East Ayrshire Council say they are continually monitoring the asbestos situation in schools in the area, after the number of items of asbestos was revealed.

A Freedom of Information request submitted by the Cumnock Chronicle to East Ayrshire found the following types and items of asbestos for schools in the area:

Catrine Nursery – Chrysotile 6 items; Catrine Primary School – Chrysotile 46 Amosite 5; Dalrymple Primary – Chrysotile 53 Amosite 4; Doon Academy – Chrysotile 143 Amosite 250 Crocidolite 1; Drongan Primary – Chrysotile 27 Amosite 8 Crocidolite 1; Greenmill Primary – Chrysotile 19; Logan Primary – Chrysotile 47 Amosite 1; Netherthird Primary – Chrysotile 11; Ochiltree Primary – Chrysotile 12 Amosite 6 and Stewarton Academy – Chrysotile 19.

Despite not being able to determine how dangerous each item of asbestos can be from this information, an asbestos removal specialist told the Chronicle that all types of asbestos are dangerous, especially if they are not dealt with properly.

Particularly in Doon Academy, where the number of items are so high, the expert said that there is more chance of a dangerous asbestos, because there are more items, but admitted it was difficult to tell the full story from the data.

East Ayrshire have said that they are managing the asbestos in the schools, and some plans are in place for replacement buildings, as did happen with the new Barony Campus.

A council spokesperson said: “East Ayrshire Council manages all asbestos containing materials (ACM’s) within our buildings in strict accordance with the requirements of the Control of Asbestos Regulations 2012 and the Approved Code of Practice (ACOP), which accompanies these regulations.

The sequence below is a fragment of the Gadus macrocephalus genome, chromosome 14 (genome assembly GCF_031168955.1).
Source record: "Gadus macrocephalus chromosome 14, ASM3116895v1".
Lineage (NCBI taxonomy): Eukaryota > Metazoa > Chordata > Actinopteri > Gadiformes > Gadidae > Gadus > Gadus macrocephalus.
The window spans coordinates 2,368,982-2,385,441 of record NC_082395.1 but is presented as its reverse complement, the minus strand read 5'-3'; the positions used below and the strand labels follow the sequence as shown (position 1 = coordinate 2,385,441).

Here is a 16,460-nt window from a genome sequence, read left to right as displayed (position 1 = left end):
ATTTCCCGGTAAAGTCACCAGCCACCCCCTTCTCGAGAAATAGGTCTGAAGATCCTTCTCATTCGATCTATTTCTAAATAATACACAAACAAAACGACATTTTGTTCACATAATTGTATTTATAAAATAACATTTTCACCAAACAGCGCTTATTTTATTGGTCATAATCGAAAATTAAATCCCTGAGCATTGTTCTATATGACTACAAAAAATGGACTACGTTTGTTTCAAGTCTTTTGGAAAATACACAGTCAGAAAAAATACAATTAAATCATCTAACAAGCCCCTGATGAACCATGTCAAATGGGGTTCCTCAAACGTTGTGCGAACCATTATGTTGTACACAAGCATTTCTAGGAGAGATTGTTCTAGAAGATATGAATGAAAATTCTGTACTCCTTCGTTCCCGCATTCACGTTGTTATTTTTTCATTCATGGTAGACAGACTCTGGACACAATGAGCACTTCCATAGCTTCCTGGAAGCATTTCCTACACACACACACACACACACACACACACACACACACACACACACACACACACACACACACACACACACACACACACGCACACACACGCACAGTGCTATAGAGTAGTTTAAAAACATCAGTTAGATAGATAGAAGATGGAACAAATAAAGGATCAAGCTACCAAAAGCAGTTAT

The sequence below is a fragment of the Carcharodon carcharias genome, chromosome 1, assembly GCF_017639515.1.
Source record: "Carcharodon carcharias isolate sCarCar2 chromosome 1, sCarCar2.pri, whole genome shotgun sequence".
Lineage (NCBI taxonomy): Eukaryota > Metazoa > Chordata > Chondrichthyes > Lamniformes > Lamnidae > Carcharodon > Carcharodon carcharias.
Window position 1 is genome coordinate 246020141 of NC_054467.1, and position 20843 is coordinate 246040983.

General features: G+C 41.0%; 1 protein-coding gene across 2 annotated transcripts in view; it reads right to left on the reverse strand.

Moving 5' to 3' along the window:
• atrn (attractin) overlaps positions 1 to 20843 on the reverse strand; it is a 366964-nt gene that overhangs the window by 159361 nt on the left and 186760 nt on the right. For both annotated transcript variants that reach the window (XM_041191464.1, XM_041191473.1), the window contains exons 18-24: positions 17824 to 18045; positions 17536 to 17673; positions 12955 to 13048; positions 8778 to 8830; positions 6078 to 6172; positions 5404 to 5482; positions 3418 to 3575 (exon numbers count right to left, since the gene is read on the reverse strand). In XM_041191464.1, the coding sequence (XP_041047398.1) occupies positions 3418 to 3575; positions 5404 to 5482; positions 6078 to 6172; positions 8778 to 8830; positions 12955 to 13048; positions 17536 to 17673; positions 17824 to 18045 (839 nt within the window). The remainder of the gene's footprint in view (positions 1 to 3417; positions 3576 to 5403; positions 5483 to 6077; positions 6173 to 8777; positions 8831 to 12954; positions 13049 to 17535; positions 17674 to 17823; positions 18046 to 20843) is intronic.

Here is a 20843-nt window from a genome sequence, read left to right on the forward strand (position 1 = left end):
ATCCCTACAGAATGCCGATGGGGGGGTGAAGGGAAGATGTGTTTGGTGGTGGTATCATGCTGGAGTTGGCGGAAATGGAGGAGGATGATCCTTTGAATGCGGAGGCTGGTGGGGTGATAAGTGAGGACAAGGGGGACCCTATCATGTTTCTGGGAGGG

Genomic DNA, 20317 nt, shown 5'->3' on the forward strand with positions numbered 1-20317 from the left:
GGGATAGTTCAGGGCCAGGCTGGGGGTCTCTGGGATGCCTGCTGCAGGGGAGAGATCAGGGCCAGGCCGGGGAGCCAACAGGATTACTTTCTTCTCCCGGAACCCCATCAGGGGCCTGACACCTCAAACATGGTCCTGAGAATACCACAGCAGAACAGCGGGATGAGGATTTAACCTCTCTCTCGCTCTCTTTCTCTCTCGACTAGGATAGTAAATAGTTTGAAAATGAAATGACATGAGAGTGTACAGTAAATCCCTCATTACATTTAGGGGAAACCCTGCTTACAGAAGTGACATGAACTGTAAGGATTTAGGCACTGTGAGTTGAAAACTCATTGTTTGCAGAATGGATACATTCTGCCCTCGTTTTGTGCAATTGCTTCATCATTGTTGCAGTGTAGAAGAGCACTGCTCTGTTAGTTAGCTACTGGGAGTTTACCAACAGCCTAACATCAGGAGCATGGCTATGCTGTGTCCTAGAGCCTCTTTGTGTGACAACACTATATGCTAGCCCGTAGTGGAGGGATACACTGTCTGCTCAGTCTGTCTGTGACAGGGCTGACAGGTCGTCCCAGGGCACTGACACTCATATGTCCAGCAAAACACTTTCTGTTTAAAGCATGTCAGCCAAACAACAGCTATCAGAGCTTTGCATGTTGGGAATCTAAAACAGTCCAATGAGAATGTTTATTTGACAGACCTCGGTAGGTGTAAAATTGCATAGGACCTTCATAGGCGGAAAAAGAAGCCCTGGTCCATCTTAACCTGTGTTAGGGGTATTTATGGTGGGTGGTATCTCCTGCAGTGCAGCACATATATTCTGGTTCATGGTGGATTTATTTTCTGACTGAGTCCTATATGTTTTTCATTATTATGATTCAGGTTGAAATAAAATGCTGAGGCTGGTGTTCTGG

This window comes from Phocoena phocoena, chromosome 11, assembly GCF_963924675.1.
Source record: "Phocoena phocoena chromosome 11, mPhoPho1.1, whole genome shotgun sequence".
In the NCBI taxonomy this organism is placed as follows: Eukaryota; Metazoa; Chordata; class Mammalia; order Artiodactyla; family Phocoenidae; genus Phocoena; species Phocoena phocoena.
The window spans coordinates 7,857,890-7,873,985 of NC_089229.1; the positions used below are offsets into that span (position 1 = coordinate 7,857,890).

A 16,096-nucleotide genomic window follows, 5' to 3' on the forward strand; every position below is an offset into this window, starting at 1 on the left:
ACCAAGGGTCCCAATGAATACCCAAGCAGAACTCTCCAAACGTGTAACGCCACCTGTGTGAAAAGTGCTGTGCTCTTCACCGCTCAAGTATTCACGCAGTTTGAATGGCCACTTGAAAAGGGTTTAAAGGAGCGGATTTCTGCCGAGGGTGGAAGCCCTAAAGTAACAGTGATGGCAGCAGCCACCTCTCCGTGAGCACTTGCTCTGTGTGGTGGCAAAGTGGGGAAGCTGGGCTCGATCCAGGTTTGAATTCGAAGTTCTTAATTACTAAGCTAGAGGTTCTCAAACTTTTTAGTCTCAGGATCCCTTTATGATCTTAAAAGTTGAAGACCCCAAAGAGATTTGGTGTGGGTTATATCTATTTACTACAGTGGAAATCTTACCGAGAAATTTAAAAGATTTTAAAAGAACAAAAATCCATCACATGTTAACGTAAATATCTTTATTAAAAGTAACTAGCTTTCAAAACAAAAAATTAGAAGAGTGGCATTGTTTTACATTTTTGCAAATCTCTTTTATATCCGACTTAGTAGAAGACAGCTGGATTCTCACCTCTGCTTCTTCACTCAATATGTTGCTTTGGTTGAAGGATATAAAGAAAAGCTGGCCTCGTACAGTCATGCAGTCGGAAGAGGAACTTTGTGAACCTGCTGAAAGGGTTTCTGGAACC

“While there are no specific review frequencies set out in law, the ACOP states that the management plan should be reviewed every 12 months, as a minimum, and also reviewed where there is reason to believe that circumstances have changed, for example a change in building use.

“The council complies with the guidance set out in the ACOP.

“All ACM within buildings has been identified and risk assessed; management plans are in place to manage those ACM’s and all ACM’s are inspected on an annual basis by suitably qualified staff or contractors. These formal annual inspections are also supported by non-formal checks carried out by facilities co-ordinators who are based in our schools and have all been trained in asbestos awareness.

“These co-ordinators also hold the asbestos registers for their respective buildings.

“In many cases, it is safer to retain asbestos in situ, according to HSE guidance, as long as it is being properly managed, in good condition and unlikely to be damaged or disturbed, which is in line with our current management arrangements.

“However the council’s capital investment and refurbishment programmes, where practical does include removal or reduction of asbestos in our buildings. For example, recent new builds at William McIlvanney Campus and Barony Campus, built to current building regulations, have replaced the previous school buildings that had asbestos. This is also the situation with Doon Academy Campus, which has been identified for replacement within the current capital programme.

“In relation to Doon Academy, there are additional control measures in place to manage the ACM within that building, which includes the following:all facilities co-ordinators are asbestos awareness trained (as in all schools and non-domestic buildings); The ACM (Amosite) has been fully encapsulated by our professional, licenced contractor; All contractors and staff carrying out works which may disturb the fabric of the building must check the asbestos register before carrying out the work and contractors will also be issued with an asbestos refurbishment survey undertaken by our UKAS registered analytical contractor (applies to all works which may disturb the fabric of the building); Periodic air sampling (every 6 months) is carried out by our analytical contractor as an additional reassurance for Doon Academy.

“Finally, it is important to highlight that not all ACM in buildings is reasonably accessible or is easily removed without major disruption. As an example, some of the ACM highlighted in the initial response will be contained in things like packers within voids or similar and be almost completely inaccessible.”